As the calendar reminds us of those early days of grief, thoughts turn to the ways the road of grieving stretches longer than we might have first guessed. We who grieve – for loved ones, for dashed hopes, for the pain we see around us – we walk with a limp, like Jacob in one of my most favorite stories of the bible.
Jacob, we learn in scripture, sought to make his life mean something all by himself, thankyouverymuch, and failed time and time again to find fulfillment in wealth or love or power, only to find himself, in the dark of night, wrestling with a God who didn’t operate inside his paradigm. A God who gifted him with brokenness and pronounced a blessing that was tethered to that brokenness.
God is sneaky like that – putting His greatest gifts in lowly places … like, oh, say, a manger.
Those with the grit to really engage the gospel learn this: that we never come to God on our own terms, plugging Him in here and there, as we see fit. If I take Him on, if I truly seek Him and not my own watered-down version of Him, not just my wish list of things he might provide, I enter into a Spiritual wrestling match with One who has the power to pin me. And in pinning me, in showing me – in spite of my idolatrous and ultimately futile search for success on my terms – that His Power is greater than me, he frees me from the delusion and discouragement of a life lived pacing a hamster wheel. There, pinned, on the mat, I need grace in a clinging, desperate way.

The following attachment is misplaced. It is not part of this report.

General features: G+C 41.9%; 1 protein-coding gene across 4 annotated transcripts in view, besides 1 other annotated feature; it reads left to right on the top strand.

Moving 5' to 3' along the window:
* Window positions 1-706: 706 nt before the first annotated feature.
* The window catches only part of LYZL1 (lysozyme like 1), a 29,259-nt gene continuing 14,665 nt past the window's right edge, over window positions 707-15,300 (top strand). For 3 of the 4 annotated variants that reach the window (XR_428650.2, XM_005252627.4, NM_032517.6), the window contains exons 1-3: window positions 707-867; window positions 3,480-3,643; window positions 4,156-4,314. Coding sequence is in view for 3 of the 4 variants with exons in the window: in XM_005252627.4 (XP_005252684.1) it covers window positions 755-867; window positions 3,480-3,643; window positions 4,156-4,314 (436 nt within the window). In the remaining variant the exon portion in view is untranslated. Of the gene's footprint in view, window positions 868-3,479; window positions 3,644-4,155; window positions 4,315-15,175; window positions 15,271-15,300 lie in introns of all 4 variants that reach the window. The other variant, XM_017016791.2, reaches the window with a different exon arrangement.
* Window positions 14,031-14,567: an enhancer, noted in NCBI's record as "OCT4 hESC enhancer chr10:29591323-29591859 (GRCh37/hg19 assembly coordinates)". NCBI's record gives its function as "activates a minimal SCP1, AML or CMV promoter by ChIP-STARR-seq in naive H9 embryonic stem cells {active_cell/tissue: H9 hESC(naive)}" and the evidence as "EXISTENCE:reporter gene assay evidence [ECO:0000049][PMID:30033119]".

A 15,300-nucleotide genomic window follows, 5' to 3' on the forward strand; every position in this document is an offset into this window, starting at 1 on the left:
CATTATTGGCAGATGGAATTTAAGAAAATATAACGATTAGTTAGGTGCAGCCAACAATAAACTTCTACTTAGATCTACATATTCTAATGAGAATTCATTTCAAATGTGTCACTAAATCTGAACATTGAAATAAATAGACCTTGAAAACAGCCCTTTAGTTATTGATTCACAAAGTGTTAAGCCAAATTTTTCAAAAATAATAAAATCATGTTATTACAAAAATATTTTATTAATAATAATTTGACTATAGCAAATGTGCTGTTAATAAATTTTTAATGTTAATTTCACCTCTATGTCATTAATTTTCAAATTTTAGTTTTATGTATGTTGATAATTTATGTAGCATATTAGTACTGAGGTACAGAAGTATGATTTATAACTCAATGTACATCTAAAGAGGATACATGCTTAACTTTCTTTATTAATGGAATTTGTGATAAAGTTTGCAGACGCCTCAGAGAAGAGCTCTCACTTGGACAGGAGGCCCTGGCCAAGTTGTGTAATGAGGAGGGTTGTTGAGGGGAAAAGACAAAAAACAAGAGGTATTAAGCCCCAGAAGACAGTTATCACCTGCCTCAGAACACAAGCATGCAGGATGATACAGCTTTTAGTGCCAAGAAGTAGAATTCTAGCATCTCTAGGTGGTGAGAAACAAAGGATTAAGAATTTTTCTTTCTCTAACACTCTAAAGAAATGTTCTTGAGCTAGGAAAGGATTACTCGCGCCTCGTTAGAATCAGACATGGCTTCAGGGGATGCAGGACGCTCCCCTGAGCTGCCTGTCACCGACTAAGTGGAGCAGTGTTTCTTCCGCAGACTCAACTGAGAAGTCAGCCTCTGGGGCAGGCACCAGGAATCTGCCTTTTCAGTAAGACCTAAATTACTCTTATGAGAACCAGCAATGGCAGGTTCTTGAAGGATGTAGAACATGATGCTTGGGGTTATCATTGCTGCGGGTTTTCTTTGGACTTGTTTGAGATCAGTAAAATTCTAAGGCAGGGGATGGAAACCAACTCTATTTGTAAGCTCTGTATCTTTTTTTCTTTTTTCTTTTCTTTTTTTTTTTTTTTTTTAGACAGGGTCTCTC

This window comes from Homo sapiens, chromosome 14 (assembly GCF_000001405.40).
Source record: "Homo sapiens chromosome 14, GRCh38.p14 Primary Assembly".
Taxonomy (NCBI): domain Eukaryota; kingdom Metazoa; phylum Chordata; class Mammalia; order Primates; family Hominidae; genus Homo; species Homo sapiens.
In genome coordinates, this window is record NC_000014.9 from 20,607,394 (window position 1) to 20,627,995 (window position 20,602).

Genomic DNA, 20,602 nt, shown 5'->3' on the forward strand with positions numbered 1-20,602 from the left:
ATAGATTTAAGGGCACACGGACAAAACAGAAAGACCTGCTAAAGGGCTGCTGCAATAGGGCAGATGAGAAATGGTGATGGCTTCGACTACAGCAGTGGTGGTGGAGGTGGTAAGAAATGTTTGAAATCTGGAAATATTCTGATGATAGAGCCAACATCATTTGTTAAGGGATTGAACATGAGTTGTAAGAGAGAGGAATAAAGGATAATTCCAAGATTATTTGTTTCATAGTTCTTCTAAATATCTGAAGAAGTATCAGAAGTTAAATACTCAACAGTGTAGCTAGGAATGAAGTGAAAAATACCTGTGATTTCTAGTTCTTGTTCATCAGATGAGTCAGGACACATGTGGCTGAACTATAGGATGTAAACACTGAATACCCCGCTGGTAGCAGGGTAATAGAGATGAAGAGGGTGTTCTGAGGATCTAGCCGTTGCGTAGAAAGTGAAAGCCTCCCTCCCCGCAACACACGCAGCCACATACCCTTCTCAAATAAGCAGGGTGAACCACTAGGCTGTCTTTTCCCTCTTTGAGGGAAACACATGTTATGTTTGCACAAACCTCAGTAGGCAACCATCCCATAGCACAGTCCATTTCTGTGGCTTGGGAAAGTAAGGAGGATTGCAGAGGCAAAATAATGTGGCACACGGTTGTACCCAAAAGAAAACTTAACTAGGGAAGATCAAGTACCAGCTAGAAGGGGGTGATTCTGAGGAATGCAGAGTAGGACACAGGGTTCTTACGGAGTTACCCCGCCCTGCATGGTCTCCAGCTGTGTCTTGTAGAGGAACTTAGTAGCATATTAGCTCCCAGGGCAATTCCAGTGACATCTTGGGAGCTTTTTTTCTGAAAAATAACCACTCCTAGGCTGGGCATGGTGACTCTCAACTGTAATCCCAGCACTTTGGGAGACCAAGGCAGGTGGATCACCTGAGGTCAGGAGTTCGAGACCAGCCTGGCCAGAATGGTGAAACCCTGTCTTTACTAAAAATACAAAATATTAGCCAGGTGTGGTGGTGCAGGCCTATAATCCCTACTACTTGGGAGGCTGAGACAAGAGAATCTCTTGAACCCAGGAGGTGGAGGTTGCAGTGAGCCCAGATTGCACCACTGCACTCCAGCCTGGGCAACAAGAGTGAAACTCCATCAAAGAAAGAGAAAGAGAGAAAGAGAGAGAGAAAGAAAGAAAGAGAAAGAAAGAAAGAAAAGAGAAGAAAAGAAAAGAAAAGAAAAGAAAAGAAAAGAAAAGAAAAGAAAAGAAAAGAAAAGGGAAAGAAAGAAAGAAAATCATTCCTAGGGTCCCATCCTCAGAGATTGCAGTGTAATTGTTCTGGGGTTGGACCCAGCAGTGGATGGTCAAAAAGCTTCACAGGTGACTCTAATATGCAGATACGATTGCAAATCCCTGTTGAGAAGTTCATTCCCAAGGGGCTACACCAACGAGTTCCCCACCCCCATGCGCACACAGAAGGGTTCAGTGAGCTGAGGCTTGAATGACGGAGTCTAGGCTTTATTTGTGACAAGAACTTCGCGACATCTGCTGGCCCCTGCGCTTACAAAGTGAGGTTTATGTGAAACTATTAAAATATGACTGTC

“I won’t let go,” Jacob says, “unless you bless me.”
And there’s the turning point – the place where real, lasting life change happens. Jacob, his wayward heart and broken hip, finally sees his limits – and cries out, begging for the thing he’s been chasing his whole life.
Oh, Jacob, how you teach … how you give this wayward heart hope, that this brokenness might just be the key to really, truly, experiencing God.
Later, as he is building the Church, Paul reminds the Corinthians that only when he is weak, is he strong.
If I will live strong, then, I must have the courage to really wrestle – to really dig deep and contend – with who God is and what he is calling me to be. And I must, on those days when I feel pinned, when I feel broken, remember that I serve One who ties brokenness into His act of blessing. Who whispers to me that I am his beloved, and that he will use my limping strides to build an eternal kingdom.
There are big dreams being dreamed about what God might use Banebow to do in His kingdom, friends. Would you commit to pray as we wrestle, as we seek, as we trust that He is writing the story of bringing beauty from these ashes?